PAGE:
Does Similar Mean Identical?  The Meaning of “Similarly Situated” in Employment Discrimination Cases

The Setting

In most employment discrimination cases, the employee alleging discrimination against his employer must show that he was treated differently from similarly situated employees because of his protected class (i.e., his race, gender, sex, religion, age, disability, etc.).

What does “similar” mean though?

The Split

The Fifth

The Fifth Circuit held in Perez v. Texas Dept. of Criminal Justice (2004), that “the jury must find the employees’ circumstances nearly identical in order to find them similarly situated.”

In this case, Perez alleged the Texas Department of Criminal Justice (TDCJ) fired him because of his race.  Perez had been arrested and charged with felony assault after he allegedly stabbed a former TDCJ inmate while off-duty at a bar.  He refused to answer TDCJ’s questions about the incident at the advice of counsel.  Perez was subsequently fired for engaging in conduct that jeopardized TDCJ’s integrity.  Perez showed that two other, non-Hispanic employees, who had respectively committed involuntary manslaughter and drunken assault, had not been fired.

The lower court instructed the jury that “similarly situated” means “the quantity and quality of the other employees’ misconduct must be of comparable seriousness to the misconduct of the plaintiff.” The Fifth Circuit found this erroneous because it “suggested that comparably serious misconduct was by itself enough to make employees similarly situated.”  Instead, the court set its hat on a stricter standard of proof, and held that “similarly situated” means “nearly identical.”

TDCJ had distinguished Perez’s conduct from that of other felonious employees because Perez’s alleged victim was a former inmate, whereas the other victims were unaffiliated with TDCJ.  The court found that this sufficiently threw Perez out of “nearly identical” territory, vacated the lower court’s judgment, and remanded the case for further proceedings consistent with this higher standard.

The Seventh

The Seventh Circuit, on the other hand, rejected this narrow interpretation in Ezell v. Potter (2005) and held that “the other employees must have engaged in similar–not identical–conduct to qualify as similarly situated.”   In this case, Wright, an African-American woman, fired Ezell, an over-50, Caucasian letter carrier for taking an unauthorized extended lunch break.  Ezell claimed that because Wright had made derogatory comments about white people, older letter carriers, and men, the reason for his termination was pretext.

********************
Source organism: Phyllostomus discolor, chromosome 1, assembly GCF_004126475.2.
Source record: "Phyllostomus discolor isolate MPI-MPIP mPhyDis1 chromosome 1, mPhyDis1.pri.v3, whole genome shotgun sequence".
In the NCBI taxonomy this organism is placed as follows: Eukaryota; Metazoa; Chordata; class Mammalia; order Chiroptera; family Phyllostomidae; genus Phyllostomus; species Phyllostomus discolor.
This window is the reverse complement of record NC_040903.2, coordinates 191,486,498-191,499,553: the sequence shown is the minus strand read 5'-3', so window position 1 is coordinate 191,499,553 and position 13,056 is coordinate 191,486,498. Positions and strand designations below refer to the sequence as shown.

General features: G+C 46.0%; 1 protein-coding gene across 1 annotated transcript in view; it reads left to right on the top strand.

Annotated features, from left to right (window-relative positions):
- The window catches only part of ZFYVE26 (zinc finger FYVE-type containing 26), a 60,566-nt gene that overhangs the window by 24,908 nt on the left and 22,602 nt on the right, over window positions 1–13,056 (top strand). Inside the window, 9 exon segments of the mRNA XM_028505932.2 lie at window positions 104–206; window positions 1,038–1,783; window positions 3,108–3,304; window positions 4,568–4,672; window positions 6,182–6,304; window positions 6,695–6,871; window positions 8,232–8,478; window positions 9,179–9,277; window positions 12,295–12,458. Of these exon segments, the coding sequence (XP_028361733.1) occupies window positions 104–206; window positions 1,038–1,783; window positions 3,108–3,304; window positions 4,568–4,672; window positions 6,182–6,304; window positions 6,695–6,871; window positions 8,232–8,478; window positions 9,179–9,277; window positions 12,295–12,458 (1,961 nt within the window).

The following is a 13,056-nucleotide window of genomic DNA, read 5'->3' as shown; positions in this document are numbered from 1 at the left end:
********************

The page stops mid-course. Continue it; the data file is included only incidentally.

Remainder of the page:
The lower court interpreted “similarly situated” to mean that Ezell “must produce a non-Caucasian employee who committed exactly the same infraction and was treated more favorably.”

The Seventh Circuit took issue with this narrow interpretation and found, essentially, that “similar” means “similar” and not “identical.”

Under this broader approach, the court found that Ezell had sufficiently supported his race and sex claims to survive summary judgment because Wright had not herself been fired for falsifying records and because Wright had not fired an African-American man for losing a piece of certified mail.  The court found that these offenses were “very similar” to Ezell’s conduct.  The court also found that Wright sufficiently supported his age claim for summary judgment purposes because he alleged that Wright and her co-supervisor had a plan to fire and replace older letter carriers with younger, faster letter carriers.

The Significance

Employment discrimination is notoriously difficult to prove because it involves a lot of “he said, she said” evidence.  Further, the employee usually is unable to support his or her contentions with documentation in the same way that organized employers are able due to their required and established procedures.  This puts employees at a disadvantage in the conflict.

One way of proving discrimination is by showing that similarly situated employees were treated more favorably.  These allegations usually rely on the alleging employee’s word, but can be supported by documentation from the employer.  This helps level, to some degree, the disadvantage noted in the preceding paragraph by using the employer’s own documentation against it.  However, courts in agreement with the Fifth Circuit’s “nearly identical” ruling, raise the bar even higher for employees alleging discrimination.

Looking Forward

It is standard that alleging parties have the burden of proof.  Nonetheless, it is time for SCOTUS to decide whether similar means similar or whether similar means nearly identical.  Resolving this dispute has implications on the degree to which employees are burdened in an already uneven playing field.